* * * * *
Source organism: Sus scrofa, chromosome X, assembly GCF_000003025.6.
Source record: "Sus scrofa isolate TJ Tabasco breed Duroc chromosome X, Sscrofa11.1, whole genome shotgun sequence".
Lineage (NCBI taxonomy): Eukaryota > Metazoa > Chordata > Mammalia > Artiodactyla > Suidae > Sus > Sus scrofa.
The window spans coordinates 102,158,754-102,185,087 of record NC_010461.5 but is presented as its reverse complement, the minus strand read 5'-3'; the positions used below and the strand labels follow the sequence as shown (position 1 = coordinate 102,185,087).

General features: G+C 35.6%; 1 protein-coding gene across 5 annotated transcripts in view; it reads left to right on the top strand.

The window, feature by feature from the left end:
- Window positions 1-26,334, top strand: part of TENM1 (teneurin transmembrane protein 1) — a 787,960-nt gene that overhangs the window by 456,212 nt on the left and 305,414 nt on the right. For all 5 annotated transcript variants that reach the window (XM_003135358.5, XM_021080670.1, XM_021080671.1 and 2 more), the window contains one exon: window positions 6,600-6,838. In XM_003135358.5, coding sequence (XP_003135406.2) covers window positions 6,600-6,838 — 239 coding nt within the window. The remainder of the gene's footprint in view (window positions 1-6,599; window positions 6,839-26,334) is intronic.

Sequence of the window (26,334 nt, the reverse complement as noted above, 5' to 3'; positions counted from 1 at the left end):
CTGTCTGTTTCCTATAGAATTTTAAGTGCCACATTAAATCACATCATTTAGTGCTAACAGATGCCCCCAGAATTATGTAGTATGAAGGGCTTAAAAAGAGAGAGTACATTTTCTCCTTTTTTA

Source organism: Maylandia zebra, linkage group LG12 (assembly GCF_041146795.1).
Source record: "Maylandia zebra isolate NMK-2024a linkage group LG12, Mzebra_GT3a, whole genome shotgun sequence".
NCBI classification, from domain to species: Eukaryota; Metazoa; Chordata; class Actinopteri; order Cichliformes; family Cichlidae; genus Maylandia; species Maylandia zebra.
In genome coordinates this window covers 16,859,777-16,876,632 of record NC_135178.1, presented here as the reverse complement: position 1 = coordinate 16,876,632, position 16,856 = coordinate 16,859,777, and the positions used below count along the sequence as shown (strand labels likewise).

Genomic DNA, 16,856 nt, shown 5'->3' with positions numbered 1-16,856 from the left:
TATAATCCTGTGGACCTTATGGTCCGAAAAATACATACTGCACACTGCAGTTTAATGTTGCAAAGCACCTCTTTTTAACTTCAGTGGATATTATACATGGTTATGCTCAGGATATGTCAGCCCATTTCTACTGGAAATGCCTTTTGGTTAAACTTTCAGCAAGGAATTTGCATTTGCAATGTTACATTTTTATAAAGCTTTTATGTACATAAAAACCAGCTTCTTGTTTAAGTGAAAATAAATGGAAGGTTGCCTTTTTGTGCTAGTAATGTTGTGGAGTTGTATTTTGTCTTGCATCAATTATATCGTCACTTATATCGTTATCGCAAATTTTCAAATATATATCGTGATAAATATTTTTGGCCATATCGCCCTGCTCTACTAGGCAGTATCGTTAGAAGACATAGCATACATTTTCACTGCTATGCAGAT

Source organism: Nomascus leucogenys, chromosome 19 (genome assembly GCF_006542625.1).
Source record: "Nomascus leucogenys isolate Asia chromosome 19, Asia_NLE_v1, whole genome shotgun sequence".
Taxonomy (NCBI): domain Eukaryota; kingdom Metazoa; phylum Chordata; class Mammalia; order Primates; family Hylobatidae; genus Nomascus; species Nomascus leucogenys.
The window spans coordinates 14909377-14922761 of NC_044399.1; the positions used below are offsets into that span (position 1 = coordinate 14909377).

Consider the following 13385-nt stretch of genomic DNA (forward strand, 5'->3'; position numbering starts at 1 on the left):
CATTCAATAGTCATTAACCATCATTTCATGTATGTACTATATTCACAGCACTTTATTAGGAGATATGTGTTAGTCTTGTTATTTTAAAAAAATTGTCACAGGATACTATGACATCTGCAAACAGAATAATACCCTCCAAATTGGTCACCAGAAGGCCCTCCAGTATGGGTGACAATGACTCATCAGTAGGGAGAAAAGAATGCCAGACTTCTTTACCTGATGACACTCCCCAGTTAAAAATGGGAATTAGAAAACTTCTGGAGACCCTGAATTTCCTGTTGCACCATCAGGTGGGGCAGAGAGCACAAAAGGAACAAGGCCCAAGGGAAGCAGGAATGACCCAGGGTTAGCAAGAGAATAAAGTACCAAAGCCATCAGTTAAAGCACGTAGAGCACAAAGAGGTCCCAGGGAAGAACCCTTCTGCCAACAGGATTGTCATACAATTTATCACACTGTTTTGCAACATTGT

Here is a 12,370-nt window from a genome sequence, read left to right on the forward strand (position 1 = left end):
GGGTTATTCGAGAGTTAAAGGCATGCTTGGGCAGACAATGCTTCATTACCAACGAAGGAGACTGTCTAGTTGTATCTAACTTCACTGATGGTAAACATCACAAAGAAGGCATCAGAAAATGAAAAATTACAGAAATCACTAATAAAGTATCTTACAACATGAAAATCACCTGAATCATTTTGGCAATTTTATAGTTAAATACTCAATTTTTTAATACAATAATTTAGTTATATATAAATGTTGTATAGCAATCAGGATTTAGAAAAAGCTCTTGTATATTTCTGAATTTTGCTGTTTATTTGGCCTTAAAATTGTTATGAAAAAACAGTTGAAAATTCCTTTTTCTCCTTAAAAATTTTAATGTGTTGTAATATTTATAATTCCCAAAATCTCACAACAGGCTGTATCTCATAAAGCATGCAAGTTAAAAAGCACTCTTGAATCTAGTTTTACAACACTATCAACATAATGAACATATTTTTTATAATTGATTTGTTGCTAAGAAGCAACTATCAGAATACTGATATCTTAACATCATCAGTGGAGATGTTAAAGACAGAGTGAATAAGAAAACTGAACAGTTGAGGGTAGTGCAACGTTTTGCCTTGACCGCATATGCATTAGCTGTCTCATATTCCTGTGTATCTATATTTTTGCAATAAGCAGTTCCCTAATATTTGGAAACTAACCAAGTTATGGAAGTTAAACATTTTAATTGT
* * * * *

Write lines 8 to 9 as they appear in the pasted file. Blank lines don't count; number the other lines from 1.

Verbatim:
Sequence of the window (26,334 nt, the reverse complement as noted above, 5' to 3'; positions counted from 1 at the left end):
CTGTCTGTTTCCTATAGAATTTTAAGTGCCACATTAAATCACATCATTTAGTGCTAACAGATGCCCCCAGAATTATGTAGTATGAAGGGCTTAAAAAGAGAGAGTACATTTTCTCCTTTTTTA